“Humanitarian catastrophe awaits the people of Afghanistan this winter unless the global community makes their lives a priority,” said World Food Program’s (WFP) regional deputy director for Asia and the Pacific Anthea Webb at a briefing at the UN in Geneva.
“Usually at this time of year, WFP is busy pre-positioning food stocks in warehouses and with communities across Afghanistan, to be then distributed to needy Afghan families before they are cut off by brutal winter snows,” she added.
Due to the combined effects of drought and the coronavirus pandemic, on top of years of conflict, 14 million people in Afghanistan are food insecure, including 2 million children who are malnourished.
According to Webb, one in three children are going hungry in Afghanistan.
Millions of Afghans face the risk of starvation and a “catastrophe on top of a catastrophe” Webb warned, saying the agency needs $200m by the end of the year to continue its operations in Afghanistan following the Taliban’s takeover.
“This year, tight funding levels and escalating needs mean WFP could run out of its main supply – wheat flour – from October. We have only a few short weeks to secure the necessary donor funding and get food in place before mountain passes are blocked by snow,” Webb said.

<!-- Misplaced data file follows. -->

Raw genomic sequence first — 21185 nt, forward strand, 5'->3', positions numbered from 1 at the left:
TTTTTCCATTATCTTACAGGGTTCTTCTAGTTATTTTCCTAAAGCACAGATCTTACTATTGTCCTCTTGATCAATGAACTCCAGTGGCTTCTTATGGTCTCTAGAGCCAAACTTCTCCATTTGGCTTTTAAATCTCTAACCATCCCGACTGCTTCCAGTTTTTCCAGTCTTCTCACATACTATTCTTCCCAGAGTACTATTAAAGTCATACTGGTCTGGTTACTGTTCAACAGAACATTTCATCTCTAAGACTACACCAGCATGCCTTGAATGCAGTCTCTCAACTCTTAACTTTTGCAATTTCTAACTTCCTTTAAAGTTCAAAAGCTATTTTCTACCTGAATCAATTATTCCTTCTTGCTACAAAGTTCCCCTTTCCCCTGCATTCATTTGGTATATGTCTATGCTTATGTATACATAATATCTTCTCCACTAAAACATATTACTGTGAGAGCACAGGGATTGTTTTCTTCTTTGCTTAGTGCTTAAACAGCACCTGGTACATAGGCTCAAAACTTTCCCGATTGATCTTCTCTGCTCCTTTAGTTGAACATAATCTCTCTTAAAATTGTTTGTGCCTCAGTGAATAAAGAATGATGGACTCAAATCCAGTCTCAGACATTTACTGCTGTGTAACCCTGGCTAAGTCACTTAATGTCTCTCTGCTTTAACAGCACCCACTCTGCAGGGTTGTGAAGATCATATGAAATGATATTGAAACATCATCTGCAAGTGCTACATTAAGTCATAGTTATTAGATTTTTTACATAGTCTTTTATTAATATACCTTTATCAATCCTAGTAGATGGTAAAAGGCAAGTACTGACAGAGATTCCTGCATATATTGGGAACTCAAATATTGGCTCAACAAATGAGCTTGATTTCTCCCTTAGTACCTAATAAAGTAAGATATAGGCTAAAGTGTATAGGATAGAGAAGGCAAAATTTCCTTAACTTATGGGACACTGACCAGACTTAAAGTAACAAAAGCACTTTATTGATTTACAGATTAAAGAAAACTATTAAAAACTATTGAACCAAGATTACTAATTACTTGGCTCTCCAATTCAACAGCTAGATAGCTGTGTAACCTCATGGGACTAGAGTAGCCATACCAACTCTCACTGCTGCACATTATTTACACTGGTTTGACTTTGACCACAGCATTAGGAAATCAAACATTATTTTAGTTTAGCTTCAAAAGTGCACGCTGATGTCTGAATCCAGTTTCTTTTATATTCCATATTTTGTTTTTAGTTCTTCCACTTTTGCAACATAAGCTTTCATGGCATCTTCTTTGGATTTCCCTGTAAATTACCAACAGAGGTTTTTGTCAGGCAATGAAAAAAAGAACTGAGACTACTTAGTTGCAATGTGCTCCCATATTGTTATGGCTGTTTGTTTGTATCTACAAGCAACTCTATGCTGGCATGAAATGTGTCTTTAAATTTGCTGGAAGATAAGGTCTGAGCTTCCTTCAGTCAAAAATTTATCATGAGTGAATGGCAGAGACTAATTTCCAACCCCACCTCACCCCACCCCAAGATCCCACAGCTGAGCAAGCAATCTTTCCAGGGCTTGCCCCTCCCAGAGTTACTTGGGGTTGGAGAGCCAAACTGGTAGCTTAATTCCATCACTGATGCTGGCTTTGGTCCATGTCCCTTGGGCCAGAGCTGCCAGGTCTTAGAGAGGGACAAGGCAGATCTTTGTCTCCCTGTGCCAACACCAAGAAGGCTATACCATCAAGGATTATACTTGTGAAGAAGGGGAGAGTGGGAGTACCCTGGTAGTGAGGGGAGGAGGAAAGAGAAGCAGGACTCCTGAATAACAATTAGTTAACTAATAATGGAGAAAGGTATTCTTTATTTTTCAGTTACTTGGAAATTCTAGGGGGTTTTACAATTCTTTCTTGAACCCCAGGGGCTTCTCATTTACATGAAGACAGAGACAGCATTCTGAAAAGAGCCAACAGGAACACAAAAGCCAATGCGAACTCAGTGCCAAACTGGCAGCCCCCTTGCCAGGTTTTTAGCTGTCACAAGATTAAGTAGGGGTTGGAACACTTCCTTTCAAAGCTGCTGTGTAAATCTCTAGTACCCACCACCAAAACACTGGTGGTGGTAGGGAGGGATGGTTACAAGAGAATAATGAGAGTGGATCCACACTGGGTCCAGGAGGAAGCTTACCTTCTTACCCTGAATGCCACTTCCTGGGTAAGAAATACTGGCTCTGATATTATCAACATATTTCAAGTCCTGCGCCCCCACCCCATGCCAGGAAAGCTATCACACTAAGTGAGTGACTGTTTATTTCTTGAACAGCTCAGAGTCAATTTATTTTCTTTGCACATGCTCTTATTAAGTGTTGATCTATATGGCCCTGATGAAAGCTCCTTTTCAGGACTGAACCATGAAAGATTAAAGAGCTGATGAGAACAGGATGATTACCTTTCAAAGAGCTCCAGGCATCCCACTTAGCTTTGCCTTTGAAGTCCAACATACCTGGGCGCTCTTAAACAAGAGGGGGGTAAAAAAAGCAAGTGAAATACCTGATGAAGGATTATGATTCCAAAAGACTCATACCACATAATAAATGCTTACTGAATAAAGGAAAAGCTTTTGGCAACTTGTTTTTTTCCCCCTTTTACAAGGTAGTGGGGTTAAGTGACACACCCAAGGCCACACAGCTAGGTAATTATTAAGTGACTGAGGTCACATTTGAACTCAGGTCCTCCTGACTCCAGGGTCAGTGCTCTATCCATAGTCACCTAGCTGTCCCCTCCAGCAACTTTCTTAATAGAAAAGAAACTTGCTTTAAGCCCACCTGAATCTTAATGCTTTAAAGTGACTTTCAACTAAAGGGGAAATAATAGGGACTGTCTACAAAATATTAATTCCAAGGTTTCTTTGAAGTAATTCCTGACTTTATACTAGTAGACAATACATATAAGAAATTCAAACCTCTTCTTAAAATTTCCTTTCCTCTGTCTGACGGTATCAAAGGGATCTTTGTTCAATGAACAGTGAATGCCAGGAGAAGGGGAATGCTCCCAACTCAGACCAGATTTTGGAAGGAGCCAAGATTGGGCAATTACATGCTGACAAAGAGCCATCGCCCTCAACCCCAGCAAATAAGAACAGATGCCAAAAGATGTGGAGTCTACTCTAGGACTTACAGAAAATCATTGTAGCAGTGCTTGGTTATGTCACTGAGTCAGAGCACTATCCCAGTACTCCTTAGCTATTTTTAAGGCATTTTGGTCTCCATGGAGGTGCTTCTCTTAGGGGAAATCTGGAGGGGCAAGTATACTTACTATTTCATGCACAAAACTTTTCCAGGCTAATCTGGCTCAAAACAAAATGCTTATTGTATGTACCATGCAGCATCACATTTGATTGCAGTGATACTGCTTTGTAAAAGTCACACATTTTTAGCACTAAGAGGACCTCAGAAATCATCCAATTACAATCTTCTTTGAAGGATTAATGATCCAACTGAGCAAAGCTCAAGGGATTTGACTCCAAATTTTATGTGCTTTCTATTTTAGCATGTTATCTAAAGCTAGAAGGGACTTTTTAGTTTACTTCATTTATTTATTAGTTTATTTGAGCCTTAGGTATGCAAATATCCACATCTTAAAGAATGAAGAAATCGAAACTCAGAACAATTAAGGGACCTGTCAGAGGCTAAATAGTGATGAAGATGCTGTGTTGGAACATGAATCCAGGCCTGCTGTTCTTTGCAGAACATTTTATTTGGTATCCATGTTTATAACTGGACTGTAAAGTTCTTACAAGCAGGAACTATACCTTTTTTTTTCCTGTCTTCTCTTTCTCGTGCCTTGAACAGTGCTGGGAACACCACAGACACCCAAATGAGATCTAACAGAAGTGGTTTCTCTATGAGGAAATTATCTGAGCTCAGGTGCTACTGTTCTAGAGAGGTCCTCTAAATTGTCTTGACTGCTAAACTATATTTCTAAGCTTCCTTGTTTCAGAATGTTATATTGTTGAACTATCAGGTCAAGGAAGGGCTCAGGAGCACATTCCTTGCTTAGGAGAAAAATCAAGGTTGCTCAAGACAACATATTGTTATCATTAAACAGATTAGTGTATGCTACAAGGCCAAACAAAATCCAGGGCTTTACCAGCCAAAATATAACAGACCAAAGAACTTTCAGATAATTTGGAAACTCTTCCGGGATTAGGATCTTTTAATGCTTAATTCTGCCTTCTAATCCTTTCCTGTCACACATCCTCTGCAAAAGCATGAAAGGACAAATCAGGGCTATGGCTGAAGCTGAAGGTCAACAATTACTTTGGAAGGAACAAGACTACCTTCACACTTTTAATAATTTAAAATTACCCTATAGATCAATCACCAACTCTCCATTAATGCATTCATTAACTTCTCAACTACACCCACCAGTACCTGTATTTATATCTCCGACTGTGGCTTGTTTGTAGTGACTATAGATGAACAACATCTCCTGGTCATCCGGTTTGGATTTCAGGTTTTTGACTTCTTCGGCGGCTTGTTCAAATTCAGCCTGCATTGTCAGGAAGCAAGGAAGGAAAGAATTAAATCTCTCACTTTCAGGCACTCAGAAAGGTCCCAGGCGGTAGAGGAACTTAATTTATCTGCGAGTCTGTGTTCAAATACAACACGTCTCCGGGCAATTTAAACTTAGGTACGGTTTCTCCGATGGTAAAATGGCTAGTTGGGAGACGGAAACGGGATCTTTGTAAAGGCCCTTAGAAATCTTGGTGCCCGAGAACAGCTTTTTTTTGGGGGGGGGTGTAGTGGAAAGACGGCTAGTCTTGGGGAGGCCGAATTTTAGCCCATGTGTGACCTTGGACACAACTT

“We have only a few short weeks to secure the necessary donor funding and get food in place before mountain passes are blocked by snow,” Webb told the briefing.
“We need this funding now because the winter months are coming. We have four million people in the most difficult areas where winter just compounds the opportunity to reach them,” Webb said.
On top of years of conflict, Afghanistan’s food security has also been threatened by drought and the coronavirus pandemic.
Afghanistan is now facing economic collapse, with foreign countries and institutions saying they will withhold aid and money to Afghanistan after the Taliban seized control of the country.